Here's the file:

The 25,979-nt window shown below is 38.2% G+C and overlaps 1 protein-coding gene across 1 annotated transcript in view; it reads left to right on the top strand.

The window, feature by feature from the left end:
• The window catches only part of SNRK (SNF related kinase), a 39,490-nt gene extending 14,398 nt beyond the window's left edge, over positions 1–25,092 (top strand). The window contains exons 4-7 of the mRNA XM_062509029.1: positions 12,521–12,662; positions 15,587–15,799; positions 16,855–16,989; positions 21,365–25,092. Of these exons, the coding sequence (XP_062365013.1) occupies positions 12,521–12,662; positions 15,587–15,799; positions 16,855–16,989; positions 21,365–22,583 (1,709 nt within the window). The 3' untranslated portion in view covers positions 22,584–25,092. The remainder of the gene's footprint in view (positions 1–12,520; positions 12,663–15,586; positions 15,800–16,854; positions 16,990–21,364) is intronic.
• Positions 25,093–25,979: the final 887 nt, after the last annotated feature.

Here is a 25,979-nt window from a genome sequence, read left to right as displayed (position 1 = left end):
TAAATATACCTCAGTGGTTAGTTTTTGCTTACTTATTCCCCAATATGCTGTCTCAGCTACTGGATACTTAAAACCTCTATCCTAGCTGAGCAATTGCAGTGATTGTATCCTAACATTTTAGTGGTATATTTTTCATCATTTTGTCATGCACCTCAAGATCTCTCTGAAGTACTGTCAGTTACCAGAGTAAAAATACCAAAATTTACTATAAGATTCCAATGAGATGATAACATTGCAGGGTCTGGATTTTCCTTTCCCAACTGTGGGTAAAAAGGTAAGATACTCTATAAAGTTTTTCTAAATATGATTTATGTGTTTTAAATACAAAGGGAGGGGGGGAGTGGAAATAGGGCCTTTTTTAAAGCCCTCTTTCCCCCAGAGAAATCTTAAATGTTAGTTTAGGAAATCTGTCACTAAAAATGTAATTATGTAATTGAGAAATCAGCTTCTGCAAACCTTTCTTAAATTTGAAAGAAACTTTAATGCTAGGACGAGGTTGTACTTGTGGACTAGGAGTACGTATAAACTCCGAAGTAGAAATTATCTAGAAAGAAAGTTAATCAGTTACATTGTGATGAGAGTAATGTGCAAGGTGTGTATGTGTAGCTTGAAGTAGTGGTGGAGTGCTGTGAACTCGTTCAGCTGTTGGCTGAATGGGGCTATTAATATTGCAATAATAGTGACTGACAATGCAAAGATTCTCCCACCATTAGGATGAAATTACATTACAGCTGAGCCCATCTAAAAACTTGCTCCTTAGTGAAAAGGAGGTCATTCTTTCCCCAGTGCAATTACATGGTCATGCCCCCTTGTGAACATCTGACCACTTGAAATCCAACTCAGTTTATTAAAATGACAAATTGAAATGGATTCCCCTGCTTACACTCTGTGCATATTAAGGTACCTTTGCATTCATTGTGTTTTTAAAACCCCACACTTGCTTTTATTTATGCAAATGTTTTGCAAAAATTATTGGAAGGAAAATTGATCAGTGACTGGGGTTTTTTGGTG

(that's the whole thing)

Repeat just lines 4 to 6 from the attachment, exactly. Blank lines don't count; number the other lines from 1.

• Positions 25,093–25,979: the final 887 nt, after the last annotated feature.

Here is a 25,979-nt window from a genome sequence, read left to right as displayed (position 1 = left end):
TAAATATACCTCAGTGGTTAGTTTTTGCTTACTTATTCCCCAATATGCTGTCTCAGCTACTGGATACTTAAAACCTCTATCCTAGCTGAGCAATTGCAGTGATTGTATCCTAACATTTTAGTGGTATATTTTTCATCATTTTGTCATGCACCTCAAGATCTCTCTGAAGTACTGTCAGTTACCAGAGTAAAAATACCAAAATTTACTATAAGATTCCAATGAGATGATAACATTGCAGGGTCTGGATTTTCCTTTCCCAACTGTGGGTAAAAAGGTAAGATACTCTATAAAGTTTTTCTAAATATGATTTATGTGTTTTAAATACAAAGGGAGGGGGGGAGTGGAAATAGGGCCTTTTTTAAAGCCCTCTTTCCCCCAGAGAAATCTTAAATGTTAGTTTAGGAAATCTGTCACTAAAAATGTAATTATGTAATTGAGAAATCAGCTTCTGCAAACCTTTCTTAAATTTGAAAGAAACTTTAATGCTAGGACGAGGTTGTACTTGTGGACTAGGAGTACGTATAAACTCCGAAGTAGAAATTATCTAGAAAGAAAGTTAATCAGTTACATTGTGATGAGAGTAATGTGCAAGGTGTGTATGTGTAGCTTGAAGTAGTGGTGGAGTGCTGTGAACTCGTTCAGCTGTTGGCTGAATGGGGCTATTAATATTGCAATAATAGTGACTGACAATGCAAAGATTCTCCCACCATTAGGATGAAATTACATTACAGCTGAGCCCATCTAAAAACTTGCTCCTTAGTGAAAAGGAGGTCATTCTTTCCCCAGTGCAATTACATGGTCATGCCCCCTTGTGAACATCTGACCACTTGAAATCCAACTCAGTTTATTAAAATGACAAATTGAAATGGATTCCCCTGCTTACACTCTGTGCATATTAAGGTACCTTTGCATTCATTGTGTTTTTAAAACCCCACACTTGCTTTTATTTATGCAAATGTTTTGCAAAAATTATTGGAAGGAAAATTGATCAGTGACTGGGGTTTTTTGGTG